References in classic literature ?
He led the mazurka at the Arkharovs' ball, talked about the war with Field Marshal Kamenski, visited the English Club, and was on intimate terms with a colonel of forty to whom Denisov had introduced
He stood before the lioness, shouting, and in one hand he held a large war- shield, and in the other he grasped a heavy club shod with iron.
During the War of the Rebellion, a new and influential club was established in the city of Baltimore in the State of Maryland.
Now that I was an author I must get into a club. But you should have heard my mother on clubs!
"We must club the seals," I announced, when convinced of my poor marksmanship.
No one doubted but that the meteor was the projectile of the Gun Club. As to the travelers which it enclosed, opinions were divided regarding their fate.
The first ray of light which illumines the gloom, and converts into a dazzling brilliancy that obscurity in which the earlier history of the public career of the immortal Pickwick would appear to be involved, is derived from the perusal of the following entry in the Transactions of the Pickwick Club, which the editor of these papers feels the highest pleasure in laying before his readers, as a proof of the careful attention, indefatigable assiduity, and nice discrimination, with which his search among the multifarious documents confided to him has been conducted.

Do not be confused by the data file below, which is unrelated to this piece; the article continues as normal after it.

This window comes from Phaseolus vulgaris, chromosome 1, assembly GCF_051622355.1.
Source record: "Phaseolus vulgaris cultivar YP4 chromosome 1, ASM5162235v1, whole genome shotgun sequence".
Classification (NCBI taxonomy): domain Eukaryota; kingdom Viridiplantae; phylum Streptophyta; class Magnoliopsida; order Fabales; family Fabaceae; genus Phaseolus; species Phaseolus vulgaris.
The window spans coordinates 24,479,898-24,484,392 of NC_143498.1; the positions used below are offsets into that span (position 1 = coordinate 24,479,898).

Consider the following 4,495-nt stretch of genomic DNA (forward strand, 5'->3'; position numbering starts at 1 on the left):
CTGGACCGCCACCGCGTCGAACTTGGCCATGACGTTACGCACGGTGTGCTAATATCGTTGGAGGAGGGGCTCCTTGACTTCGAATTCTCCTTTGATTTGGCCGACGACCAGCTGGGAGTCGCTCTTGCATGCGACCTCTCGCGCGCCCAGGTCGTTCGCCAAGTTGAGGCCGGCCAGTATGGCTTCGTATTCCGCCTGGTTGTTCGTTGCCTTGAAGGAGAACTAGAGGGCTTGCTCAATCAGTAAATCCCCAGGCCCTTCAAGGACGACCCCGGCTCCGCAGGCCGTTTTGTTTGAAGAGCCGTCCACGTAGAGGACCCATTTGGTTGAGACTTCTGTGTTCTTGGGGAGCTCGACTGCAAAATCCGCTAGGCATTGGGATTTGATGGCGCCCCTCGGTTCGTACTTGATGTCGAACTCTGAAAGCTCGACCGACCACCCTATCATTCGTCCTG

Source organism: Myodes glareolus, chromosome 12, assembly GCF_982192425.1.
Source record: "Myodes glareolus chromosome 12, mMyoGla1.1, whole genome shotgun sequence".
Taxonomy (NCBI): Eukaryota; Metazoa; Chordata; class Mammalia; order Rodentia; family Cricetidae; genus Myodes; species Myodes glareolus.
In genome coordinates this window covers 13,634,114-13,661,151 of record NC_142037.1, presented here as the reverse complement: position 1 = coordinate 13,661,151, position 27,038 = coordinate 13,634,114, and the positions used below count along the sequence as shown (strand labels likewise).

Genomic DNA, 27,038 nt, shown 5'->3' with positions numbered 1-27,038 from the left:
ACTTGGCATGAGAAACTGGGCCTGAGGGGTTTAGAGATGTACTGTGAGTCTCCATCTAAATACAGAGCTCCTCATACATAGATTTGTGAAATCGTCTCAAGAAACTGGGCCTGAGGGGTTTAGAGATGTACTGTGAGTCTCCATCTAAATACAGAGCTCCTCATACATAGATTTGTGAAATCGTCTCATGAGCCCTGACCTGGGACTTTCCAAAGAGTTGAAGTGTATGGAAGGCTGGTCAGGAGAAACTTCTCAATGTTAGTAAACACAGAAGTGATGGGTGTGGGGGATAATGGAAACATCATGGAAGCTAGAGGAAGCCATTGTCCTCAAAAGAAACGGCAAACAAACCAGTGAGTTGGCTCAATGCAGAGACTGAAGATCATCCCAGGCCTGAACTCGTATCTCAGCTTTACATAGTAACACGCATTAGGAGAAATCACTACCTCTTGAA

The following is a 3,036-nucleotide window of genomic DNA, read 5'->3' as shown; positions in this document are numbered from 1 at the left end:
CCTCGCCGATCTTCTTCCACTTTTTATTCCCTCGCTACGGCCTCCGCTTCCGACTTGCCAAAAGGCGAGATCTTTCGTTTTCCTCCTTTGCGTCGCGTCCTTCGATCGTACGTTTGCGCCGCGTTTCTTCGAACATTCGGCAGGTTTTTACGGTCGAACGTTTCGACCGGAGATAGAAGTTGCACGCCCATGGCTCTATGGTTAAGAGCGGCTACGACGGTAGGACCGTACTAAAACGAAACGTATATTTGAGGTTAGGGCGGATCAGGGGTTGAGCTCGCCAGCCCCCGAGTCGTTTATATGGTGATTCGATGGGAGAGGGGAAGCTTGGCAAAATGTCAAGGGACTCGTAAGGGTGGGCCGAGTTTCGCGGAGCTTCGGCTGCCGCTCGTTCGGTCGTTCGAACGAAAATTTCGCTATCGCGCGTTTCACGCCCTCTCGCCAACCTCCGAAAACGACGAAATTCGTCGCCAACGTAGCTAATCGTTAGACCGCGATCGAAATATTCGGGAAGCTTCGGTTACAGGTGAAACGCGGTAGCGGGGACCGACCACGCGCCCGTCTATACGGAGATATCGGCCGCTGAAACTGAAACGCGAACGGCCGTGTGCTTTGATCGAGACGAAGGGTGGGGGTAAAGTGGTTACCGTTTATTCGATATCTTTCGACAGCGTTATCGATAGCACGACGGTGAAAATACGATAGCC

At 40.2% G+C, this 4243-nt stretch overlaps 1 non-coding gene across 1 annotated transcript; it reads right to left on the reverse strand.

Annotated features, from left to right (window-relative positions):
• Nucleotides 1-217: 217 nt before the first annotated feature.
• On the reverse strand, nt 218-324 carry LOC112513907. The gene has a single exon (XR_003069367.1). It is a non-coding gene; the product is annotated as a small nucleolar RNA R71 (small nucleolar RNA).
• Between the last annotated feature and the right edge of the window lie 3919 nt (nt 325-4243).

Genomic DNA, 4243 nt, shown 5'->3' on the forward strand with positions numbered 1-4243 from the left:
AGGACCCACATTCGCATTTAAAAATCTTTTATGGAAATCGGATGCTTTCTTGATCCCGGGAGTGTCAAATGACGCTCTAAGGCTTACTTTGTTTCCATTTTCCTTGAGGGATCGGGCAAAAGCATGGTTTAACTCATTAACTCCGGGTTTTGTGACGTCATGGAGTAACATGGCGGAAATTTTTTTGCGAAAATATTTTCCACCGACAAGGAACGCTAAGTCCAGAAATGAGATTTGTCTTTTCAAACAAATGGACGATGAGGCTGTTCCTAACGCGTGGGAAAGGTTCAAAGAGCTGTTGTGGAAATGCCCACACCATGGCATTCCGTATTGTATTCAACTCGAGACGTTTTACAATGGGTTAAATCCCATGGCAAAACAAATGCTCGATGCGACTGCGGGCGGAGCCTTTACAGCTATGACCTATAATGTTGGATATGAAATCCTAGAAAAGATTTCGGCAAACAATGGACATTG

Descending to particulars, each member of the club contributed his own little stock of scandal to the memoirs of the Countess.
"Your hat, please," the porter said to Levin, who forgot the club rule to leave his hat in the porter's room.
One of these was the `P.C', for as secret societies were the fashion, it was thought proper to have one, and as all of the girls admired Dickens, they called themselves the Pickwick Club. With a few interruptions, they had kept this up for a year, and met every Saturday evening in the big garret, on which occasions the ceremonies were as follows: Three chairs were arranged in a row before a table on which was a lamp, also four white badges, with a big `P.C.' in different colors on each, and the weekly newspaper called, The Pickwick Portfolio, to which all contributed something, while Jo, who reveled in pens and ink, was the editor.
Having received sundry lessons from Matt, said lessons being imparted by means of a club, the sled-dogs had learned to leave White Fang alone; and even then they were lying down at a distance, apparently oblivious of his existence.
Besides, the missionary's hair-splitting objection had offended him; and, to prove that he was a free agent and a man of honor, he had swung his huge war club over Starhurst's head.